• Employ a lens of curiosity: Experts encourage teachers and school staff to approach each situation related to student behavior from a point of curiosity, seeking first to understand the challenges the student may be facing versus making assumptions. This policy of inquisitiveness first may help school staff in avoiding unintentional biases when evaluating a situation.

  • Teachers and school staff: Teachers and school staff are frequently responsible, wholly or in part, for implementing proactive and responsive interventions. Their personal relationships with students may be critical in understanding student needs. In cases where nonprofit partners deliver interventions, school staff and teachers can be critical in helping to identify and recruit students that may benefit from services.

  • District and school leadership: Many school climate interventions require a culture change within the school, asking both students and staff to approach relationships differently. Experts observe that these efforts tend to be most successful when principals and other school leadership are invested and lead the change from the top. Furthermore, it may be necessary for school leadership to work with the district to ensure interventions are not at odds with district-wide policies related to discipline. Collaboratively reforming district-wide policies to eliminate overly punitive or exclusionary policies may be an important first step.

  • Community-based organizations: Some interventions may partner with community-based organizations with particular expertise, such as in mentoring or group therapy, to deliver programs or support services in schools. The expertise and added capacity of external organizations can be crucial to program success.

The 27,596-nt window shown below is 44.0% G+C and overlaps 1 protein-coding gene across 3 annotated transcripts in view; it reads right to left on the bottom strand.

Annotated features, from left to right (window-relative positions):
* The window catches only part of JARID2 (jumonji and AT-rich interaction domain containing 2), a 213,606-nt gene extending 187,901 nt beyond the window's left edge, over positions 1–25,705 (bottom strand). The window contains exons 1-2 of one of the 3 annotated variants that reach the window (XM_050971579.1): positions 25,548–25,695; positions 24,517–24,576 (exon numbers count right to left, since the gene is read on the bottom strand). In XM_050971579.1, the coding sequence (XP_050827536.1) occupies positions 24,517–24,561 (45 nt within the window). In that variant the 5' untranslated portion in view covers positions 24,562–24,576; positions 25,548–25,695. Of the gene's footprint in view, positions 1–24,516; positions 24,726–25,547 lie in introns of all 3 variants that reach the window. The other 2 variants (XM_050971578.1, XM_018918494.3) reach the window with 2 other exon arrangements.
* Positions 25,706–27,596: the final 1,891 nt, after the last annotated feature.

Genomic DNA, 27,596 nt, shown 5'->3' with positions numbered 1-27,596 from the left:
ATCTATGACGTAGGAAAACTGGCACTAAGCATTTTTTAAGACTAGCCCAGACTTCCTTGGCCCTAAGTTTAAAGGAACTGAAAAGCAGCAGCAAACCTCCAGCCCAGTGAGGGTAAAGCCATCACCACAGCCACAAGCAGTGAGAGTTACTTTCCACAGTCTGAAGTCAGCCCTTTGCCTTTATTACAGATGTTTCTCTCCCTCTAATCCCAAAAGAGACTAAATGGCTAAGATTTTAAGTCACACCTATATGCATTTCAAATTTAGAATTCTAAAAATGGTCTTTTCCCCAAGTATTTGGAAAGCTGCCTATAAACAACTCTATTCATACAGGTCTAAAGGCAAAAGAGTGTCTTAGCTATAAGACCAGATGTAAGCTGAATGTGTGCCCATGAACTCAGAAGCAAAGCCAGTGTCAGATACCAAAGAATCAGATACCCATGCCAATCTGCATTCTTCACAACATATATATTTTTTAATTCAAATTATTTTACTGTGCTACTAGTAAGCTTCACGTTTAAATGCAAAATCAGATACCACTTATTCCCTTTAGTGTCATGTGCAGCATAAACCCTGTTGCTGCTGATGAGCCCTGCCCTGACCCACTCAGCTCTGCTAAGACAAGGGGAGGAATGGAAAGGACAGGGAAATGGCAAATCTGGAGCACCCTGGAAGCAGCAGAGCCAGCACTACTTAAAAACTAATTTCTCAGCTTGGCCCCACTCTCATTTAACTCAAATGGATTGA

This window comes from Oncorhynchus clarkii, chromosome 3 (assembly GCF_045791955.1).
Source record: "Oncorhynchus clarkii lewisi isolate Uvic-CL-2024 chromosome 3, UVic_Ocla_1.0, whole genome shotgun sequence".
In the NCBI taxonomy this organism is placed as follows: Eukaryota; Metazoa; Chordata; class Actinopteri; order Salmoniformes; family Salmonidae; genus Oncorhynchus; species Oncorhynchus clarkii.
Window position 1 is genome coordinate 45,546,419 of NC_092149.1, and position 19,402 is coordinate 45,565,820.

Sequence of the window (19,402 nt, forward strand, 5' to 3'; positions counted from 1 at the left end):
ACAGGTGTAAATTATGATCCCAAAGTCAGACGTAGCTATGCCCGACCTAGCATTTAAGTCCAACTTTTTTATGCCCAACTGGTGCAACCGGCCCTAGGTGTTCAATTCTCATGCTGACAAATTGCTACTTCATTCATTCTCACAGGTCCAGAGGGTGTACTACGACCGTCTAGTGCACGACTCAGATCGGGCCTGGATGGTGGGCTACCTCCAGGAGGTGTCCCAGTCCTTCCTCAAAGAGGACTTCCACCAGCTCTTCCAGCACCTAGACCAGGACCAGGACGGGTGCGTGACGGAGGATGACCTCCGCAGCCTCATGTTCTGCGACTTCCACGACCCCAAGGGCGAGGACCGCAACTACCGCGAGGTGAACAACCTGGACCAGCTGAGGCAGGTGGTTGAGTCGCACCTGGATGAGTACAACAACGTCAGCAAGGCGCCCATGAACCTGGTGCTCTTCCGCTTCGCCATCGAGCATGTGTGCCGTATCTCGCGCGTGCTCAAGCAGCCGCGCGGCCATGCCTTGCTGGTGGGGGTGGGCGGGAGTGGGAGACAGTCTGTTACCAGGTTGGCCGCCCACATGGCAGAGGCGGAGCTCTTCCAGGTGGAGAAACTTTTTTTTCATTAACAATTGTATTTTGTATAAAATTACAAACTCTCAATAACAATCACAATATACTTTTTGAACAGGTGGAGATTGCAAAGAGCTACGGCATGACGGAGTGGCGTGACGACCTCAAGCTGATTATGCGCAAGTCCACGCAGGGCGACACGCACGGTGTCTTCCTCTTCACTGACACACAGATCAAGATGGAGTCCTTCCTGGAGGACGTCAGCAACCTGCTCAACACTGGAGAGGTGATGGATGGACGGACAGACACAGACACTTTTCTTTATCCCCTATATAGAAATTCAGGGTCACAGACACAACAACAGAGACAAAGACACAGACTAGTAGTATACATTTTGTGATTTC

• Parents and caregivers: Engaging parents and caregivers is critical, particularly when seeking to understand challenging student behavior. School staff and parents can partner to address needs or tailor services to the student’s particular context. It may also be necessary to secure parental consent for student participation in certain programs, like in-school mental health services.

  • Philanthropy: Local funders may enable schools to implement or scale interventions that otherwise would be cost prohibitive within the school’s budget. In some successful examples, philanthropy has not only funded program operating costs, but also hired dedicated program coordinators and seconded the individual to the school.

  • Ensure alignment with district-wide policies: Many interventions move away from traditional approaches to discipline, which may be in conflict with district-wide policies that mandate specific actions in certain scenarios. While experts note that changes should not be at the expense of student accountability, it may be required to collaborate with the district to amend overly punitive discipline policies that hinder the school’s ability to implement new interventions.

  • Evaluate school climate from the student perspective: Experts suggest employing a “day in the student life” walk-through, wherein an adult spends a day shadowing a student. This process can reveal to staff significant discrepancies in climate experienced by students when moving between classrooms or other school common spaces like the hallway, recess, or lunch. Adults supervising these spaces may have different expectations of how students should behave in different spaces, contributing to perceived behavioral issues.

  • Leverage early-adopters: Pursuing a culture change toward trauma-informed or restorative approaches to school climate and student behavior can be a slow endeavor. Early adopters of a new approach, including both students and staff, can be leveraged to generate buy-in among other students and staff, helping to illustrate the value of the intervention.